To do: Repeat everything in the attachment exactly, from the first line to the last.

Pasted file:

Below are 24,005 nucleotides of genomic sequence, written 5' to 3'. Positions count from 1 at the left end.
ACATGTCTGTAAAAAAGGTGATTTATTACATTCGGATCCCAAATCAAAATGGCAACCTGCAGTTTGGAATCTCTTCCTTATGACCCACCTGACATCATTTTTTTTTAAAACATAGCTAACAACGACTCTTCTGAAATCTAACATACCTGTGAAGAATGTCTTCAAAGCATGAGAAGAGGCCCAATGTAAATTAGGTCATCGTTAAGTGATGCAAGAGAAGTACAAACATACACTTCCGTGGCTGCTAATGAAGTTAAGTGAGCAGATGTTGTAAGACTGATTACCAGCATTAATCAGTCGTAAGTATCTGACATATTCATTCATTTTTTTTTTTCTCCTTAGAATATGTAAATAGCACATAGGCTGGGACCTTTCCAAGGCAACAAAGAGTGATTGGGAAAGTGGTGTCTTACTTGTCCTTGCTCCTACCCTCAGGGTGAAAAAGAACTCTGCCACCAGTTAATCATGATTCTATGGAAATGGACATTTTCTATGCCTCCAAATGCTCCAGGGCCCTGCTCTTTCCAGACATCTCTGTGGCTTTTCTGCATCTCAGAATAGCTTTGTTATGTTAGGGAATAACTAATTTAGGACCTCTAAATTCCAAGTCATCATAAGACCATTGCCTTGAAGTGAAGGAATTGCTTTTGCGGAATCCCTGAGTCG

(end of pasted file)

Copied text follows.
Below are 24,005 nucleotides of genomic sequence, written 5' to 3'. Positions count from 1 at the left end.
ACATGTCTGTAAAAAAGGTGATTTATTACATTCGGATCCCAAATCAAAATGGCAACCTGCAGTTTGGAATCTCTTCCTTATGACCCACCTGACATCATTTTTTTTTAAAACATAGCTAACAACGACTCTTCTGAAATCTAACATACCTGTGAAGAATGTCTTCAAAGCATGAGAAGAGGCCCAATGTAAATTAGGTCATCGTTAAGTGATGCAAGAGAAGTACAAACATACACTTCCGTGGCTGCTAATGAAGTTAAGTGAGCAGATGTTGTAAGACTGATTACCAGCATTAATCAGTCGTAAGTATCTGACATATTCATTCATTTTTTTTTTTCTCCTTAGAATATGTAAATAGCACATAGGCTGGGACCTTTCCAAGGCAACAAAGAGTGATTGGGAAAGTGGTGTCTTACTTGTCCTTGCTCCTACCCTCAGGGTGAAAAAGAACTCTGCCACCAGTTAATCATGATTCTATGGAAATGGACATTTTCTATGCCTCCAAATGCTCCAGGGCCCTGCTCTTTCCAGACATCTCTGTGGCTTTTCTGCATCTCAGAATAGCTTTGTTATGTTAGGGAATAACTAATTTAGGACCTCTAAATTCCAAGTCATCATAAGACCATTGCCTTGAAGTGAAGGAATTGCTTTTGCGGAATCCCTGAGTCG